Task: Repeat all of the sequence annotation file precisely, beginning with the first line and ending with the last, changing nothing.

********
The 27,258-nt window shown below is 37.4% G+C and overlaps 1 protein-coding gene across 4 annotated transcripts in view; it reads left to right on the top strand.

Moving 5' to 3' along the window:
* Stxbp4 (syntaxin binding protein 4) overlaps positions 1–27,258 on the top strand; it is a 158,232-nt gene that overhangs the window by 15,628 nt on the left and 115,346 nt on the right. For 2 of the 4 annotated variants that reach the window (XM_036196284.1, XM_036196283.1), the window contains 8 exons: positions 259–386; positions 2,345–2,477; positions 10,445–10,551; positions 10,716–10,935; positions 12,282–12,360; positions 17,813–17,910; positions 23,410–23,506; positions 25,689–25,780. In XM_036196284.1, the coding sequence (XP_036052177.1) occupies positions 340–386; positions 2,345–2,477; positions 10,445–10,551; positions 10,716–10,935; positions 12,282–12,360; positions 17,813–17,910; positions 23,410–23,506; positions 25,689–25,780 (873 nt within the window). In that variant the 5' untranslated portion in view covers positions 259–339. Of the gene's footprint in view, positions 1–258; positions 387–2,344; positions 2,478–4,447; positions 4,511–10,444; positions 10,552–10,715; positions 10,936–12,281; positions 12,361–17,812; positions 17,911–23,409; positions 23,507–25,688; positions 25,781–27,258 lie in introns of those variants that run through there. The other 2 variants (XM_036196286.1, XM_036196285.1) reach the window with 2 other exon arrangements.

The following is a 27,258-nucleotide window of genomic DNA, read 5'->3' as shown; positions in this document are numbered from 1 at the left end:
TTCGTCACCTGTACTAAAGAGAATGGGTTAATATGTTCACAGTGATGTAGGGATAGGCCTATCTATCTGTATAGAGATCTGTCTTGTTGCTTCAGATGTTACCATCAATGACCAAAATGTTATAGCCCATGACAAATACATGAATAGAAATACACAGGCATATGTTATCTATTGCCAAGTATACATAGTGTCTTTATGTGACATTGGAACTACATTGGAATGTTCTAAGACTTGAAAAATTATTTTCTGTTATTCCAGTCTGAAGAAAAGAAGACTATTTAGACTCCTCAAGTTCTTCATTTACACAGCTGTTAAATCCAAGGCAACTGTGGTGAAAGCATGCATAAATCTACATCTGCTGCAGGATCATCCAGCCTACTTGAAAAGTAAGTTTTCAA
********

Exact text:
The 27,258-nt window shown below is 37.4% G+C and overlaps 1 protein-coding gene across 4 annotated transcripts in view; it reads left to right on the top strand.

Moving 5' to 3' along the window:
* Stxbp4 (syntaxin binding protein 4) overlaps positions 1–27,258 on the top strand; it is a 158,232-nt gene that overhangs the window by 15,628 nt on the left and 115,346 nt on the right. For 2 of the 4 annotated variants that reach the window (XM_036196284.1, XM_036196283.1), the window contains 8 exons: positions 259–386; positions 2,345–2,477; positions 10,445–10,551; positions 10,716–10,935; positions 12,282–12,360; positions 17,813–17,910; positions 23,410–23,506; positions 25,689–25,780. In XM_036196284.1, the coding sequence (XP_036052177.1) occupies positions 340–386; positions 2,345–2,477; positions 10,445–10,551; positions 10,716–10,935; positions 12,282–12,360; positions 17,813–17,910; positions 23,410–23,506; positions 25,689–25,780 (873 nt within the window). In that variant the 5' untranslated portion in view covers positions 259–339. Of the gene's footprint in view, positions 1–258; positions 387–2,344; positions 2,478–4,447; positions 4,511–10,444; positions 10,552–10,715; positions 10,936–12,281; positions 12,361–17,812; positions 17,911–23,409; positions 23,507–25,688; positions 25,781–27,258 lie in introns of those variants that run through there. The other 2 variants (XM_036196286.1, XM_036196285.1) reach the window with 2 other exon arrangements.

The following is a 27,258-nucleotide window of genomic DNA, read 5'->3' as shown; positions in this document are numbered from 1 at the left end:
TTCGTCACCTGTACTAAAGAGAATGGGTTAATATGTTCACAGTGATGTAGGGATAGGCCTATCTATCTGTATAGAGATCTGTCTTGTTGCTTCAGATGTTACCATCAATGACCAAAATGTTATAGCCCATGACAAATACATGAATAGAAATACACAGGCATATGTTATCTATTGCCAAGTATACATAGTGTCTTTATGTGACATTGGAACTACATTGGAATGTTCTAAGACTTGAAAAATTATTTTCTGTTATTCCAGTCTGAAGAAAAGAAGACTATTTAGACTCCTCAAGTTCTTCATTTACACAGCTGTTAAATCCAAGGCAACTGTGGTGAAAGCATGCATAAATCTACATCTGCTGCAGGATCATCCAGCCTACTTGAAAAGTAAGTTTTCAA